The Medication-Assisted Treatment (MAT) Bridges program was implemented in the Detention Center in 2021 to address individuals with opioid use disorders (OUD) through the use of medications in combination with counseling and behavioral therapies. The types of medications used in MAT for OUD work by attaching to the same receptors in the brain that to reduce cravings, treat withdrawals, and return patients to normal function. The goals of the program include:
- Treat those with opioid use disorder (OUD) utilizing effective MAT programs.
- Encourage participation in counseling and behavioral therapies.
- Build bridges between the Detention Center and community-based treatment providers.
- Reduce recidivism and reduce the return to opioid use within the first 90 days of exiting incarceration.
- Increase public safety.
In May of 2019, Lewis and Clark County was one of 15 counties selected from across the nation to participate in the Planning Initiative to Build Bridges Between Jail and Community-Based Treatment for Opioid Use Disorder program. This program, supported by Arnold Ventures and the U.S. Department of Justice, Bureau of Justice Assistance, was a 9-month planning project designed to help communities develop a comprehensive continuum of care model that targets the jail population and builds bridges between in-custody and community-based treatment. A multidisciplinary MAT Bridges team was formed to research evidence-based practices used in existing jail-based MAT programs across the country and develop a MAT program specific to the needs of Lewis and Clark County. The team included: a County Commissioner, the Criminal Justice Services Director and Behavioral Health Coordinator, Sherriff's Office Detention Center Captain, Physician, and Nurse Manager, and two Federally Qualified Health Centers' (FQHC) Behavioral Health Director and Behavioral Health Program Supervisor.
In 2020, CJS was awarded two three-year grants to assist with the implementation and support of the MAT Bridges program, including $142,000 from the Intergovernmental Institute of Research's (IIR) and Bureau of Justice Assistance's Building Bridges Between Jails and Community-Based Treatment and $600,000 from the Bureau of Justice Assistance's Comprehensive Opioid, Stimulant and Substance Abuse Program (COSSAP).
Since implementation, 86 individuals have participated in the MAT Program in the Detention Center. Low utilization can be attributed to a number of barriers, but none more so than the lack of an in-house physician in the Detention Center. Following State-wide and national labor shortage trends, the Detention Center has been without a consistent in-house physician since 2022. In-house nursing staff are available to administer MAT-medications for individuals booked into the Detention Center with an active prescription but may not diagnose or prescribe. As a solution, the Detention Center and CJS coordinated with PureView Health and Helena Indian Alliance-Leo Pocha Clinic to offer telehealth services for the Detention Center. While this expands access for eligible individuals, Medicaid restrictions on incarcerated people reduce incentives to seek treatment, by obligating individuals pay for the prescriptions and physician services that would otherwise be covered through CJS grant funding. In 2023, CJS will seek an amendment to the COSSAP grant to allow funds to cover MAT services and medications through telehealth.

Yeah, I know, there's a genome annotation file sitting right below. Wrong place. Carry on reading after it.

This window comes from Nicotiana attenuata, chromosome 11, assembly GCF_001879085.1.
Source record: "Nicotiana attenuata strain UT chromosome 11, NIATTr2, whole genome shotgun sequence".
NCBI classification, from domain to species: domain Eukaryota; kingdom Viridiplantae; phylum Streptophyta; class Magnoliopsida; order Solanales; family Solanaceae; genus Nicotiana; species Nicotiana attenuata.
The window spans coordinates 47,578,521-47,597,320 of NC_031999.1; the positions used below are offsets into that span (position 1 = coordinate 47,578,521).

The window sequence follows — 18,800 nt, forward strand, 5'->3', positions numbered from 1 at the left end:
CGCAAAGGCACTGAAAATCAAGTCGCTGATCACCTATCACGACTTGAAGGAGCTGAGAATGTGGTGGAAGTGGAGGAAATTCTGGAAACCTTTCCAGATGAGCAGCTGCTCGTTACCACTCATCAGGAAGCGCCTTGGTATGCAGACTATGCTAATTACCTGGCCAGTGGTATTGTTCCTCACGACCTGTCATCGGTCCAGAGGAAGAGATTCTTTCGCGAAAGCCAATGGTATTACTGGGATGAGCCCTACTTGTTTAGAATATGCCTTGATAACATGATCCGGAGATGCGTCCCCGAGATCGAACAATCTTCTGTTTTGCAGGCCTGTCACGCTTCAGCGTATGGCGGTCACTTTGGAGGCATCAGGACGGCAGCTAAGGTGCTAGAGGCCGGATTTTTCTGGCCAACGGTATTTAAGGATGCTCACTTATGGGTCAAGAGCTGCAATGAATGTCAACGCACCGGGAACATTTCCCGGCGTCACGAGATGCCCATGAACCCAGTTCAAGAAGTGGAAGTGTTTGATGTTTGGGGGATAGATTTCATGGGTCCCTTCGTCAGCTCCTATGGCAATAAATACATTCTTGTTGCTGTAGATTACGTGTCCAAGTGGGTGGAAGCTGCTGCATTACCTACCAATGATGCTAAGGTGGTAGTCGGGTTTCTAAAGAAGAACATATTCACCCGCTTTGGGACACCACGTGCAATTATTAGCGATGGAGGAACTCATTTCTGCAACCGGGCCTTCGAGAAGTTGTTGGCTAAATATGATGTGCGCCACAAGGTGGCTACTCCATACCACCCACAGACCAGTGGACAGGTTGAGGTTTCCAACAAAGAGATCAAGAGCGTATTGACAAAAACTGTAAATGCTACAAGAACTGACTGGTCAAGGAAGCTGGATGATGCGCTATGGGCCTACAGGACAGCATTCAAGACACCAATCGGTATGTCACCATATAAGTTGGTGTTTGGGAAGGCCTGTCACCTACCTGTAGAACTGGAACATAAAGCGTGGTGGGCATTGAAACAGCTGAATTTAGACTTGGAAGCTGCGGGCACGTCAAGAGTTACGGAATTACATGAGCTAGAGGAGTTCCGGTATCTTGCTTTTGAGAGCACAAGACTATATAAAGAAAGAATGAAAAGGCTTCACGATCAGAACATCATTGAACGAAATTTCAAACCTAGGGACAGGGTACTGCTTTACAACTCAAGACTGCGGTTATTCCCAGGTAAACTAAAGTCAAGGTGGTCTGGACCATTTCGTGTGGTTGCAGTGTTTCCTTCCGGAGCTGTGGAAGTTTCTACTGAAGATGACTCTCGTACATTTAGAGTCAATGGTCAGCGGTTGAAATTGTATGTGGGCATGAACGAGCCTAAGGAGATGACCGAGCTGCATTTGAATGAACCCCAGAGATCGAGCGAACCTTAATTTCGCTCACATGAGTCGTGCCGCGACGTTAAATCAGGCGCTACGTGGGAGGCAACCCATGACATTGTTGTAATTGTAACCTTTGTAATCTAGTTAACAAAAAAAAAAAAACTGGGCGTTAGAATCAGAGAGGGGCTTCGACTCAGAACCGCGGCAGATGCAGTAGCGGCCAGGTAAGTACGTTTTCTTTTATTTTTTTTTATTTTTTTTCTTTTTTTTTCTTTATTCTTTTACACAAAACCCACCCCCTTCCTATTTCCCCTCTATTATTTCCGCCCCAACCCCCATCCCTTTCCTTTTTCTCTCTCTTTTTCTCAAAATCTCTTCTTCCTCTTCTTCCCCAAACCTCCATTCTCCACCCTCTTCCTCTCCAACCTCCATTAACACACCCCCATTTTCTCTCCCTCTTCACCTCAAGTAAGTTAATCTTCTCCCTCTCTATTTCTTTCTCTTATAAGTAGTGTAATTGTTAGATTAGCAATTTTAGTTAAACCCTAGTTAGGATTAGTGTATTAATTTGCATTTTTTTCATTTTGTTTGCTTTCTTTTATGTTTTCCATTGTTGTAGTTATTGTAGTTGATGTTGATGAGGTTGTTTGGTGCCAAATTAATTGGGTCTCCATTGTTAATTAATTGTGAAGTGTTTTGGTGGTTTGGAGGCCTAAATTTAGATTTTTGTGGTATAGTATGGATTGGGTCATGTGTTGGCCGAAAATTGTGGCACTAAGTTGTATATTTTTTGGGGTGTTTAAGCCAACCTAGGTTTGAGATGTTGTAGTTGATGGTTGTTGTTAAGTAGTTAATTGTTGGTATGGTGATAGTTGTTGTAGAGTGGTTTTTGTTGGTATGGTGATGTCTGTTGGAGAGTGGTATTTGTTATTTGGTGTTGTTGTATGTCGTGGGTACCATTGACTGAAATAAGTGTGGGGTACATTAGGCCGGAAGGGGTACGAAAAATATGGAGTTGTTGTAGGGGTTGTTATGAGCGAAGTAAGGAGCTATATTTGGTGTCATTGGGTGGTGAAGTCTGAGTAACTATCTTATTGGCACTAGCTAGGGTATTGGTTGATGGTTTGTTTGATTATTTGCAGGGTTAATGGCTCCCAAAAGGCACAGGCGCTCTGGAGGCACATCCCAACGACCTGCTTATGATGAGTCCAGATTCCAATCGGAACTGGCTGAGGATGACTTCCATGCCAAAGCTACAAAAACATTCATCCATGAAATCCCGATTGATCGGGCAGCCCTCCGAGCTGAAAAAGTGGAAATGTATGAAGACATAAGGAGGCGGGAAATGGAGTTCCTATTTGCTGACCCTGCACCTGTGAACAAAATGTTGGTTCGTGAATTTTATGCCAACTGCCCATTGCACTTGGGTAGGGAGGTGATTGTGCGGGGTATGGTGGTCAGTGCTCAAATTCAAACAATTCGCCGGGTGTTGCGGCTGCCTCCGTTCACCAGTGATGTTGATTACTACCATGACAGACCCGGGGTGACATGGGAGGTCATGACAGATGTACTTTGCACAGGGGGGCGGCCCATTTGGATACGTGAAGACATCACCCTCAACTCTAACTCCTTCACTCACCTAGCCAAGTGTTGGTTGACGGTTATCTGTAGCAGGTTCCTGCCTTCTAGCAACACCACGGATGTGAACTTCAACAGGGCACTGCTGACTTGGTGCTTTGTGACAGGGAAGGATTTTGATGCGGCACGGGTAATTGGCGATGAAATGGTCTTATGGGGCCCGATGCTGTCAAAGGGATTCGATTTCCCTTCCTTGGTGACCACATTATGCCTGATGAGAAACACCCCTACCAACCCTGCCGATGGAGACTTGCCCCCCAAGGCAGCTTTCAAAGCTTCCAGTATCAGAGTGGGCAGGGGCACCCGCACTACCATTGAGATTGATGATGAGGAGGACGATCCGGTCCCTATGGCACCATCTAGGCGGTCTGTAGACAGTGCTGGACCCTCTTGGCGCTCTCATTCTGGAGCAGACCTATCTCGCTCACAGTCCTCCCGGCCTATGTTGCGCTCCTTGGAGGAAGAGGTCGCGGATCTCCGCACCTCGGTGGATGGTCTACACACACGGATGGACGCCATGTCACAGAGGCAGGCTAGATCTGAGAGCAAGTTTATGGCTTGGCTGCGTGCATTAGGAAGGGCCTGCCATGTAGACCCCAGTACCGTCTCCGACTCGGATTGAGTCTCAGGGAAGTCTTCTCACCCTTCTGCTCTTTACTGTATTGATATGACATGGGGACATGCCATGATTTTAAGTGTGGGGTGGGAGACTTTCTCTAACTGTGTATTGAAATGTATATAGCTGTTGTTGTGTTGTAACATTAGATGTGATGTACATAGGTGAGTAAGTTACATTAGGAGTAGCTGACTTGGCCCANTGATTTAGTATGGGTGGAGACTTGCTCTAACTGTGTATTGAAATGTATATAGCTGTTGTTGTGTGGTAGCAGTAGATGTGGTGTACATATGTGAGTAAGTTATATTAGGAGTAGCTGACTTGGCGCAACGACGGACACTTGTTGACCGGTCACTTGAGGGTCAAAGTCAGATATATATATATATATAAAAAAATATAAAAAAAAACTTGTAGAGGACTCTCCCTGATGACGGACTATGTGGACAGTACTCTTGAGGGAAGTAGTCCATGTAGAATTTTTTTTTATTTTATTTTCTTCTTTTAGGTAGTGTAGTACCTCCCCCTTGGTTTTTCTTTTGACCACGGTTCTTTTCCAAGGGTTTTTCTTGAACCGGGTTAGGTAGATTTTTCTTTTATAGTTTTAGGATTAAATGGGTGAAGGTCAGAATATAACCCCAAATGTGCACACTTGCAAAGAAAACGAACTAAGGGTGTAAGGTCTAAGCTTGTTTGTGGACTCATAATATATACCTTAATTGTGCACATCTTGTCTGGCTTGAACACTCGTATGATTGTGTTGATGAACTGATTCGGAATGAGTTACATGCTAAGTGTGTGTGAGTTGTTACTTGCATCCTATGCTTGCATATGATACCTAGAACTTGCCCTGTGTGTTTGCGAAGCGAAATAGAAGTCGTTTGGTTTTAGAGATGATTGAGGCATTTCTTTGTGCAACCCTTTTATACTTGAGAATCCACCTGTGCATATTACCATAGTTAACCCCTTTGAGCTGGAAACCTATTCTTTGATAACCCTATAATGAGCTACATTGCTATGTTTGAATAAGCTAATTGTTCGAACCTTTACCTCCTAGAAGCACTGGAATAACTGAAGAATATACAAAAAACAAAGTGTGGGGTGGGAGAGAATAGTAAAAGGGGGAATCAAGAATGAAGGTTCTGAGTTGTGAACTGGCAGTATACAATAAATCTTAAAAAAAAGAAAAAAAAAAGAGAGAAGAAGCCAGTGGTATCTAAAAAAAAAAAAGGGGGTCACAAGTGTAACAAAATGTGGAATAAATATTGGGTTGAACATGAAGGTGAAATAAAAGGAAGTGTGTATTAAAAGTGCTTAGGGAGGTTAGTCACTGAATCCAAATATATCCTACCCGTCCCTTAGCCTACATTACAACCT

Additional program access barriers that would not be resolved with an in-house physician include individuals who are released before eligibility determination and individuals whose disposition after conviction is Montana Department of Corrections (DOC). DOC does not currently offer a MAT program, and, while DOC does contract with a number of treatment facilities, they do not all allow for the continuance of a MAT program within their facility. Thus, to prevent the chance of an individual experiencing an abrupt discontinuation and withdrawal from their MAT OUD medication, these individuals are not eligible to being the MAT program within the Detention Center. In 2022, DOC was awarded a grant to address inmate opioid use through the Montana Board of Crime Control. Introduction of a MAT program is one possible option for how DOC may utilize these funds in the future.
Narcan Vending Machines
Three vending machines dispensing Narcan, an FDA-approved "miracle drug" with the ability to rapidly reverse an opioid overdose, have been made available at no-cost to the public, in an effort to increase community access to a life-saving medication. The vending machines can be found on the first floor of the Law and Justice Center, the Our Place Drop-In Center, and the CJS reception area. Narcan works by binding with opioid receptors in the brain and blocking the effects of opioids for 30 to 90 minutes, reversing respiratory depression. Narcan is considered safe, non-addictive and effective at restoring normal breathing. The machines were paid for through the IIR grant, and the Narcan is provided by the State of Montana Department of Public Health and Human Services.
"Our primary goal is to eliminate opioid use in our community. The unfortunate reality is, many of us have neighbors, family, or friends that are struggling with opioid addiction. My hope is that these machines will be a resource for people who are trying to avoid losing their loved ones to addiction." - Chief Brett Petty, Helena Police Department
In the first six months since the vending machines were introduced, 581 boxes of Narcan have been distributed.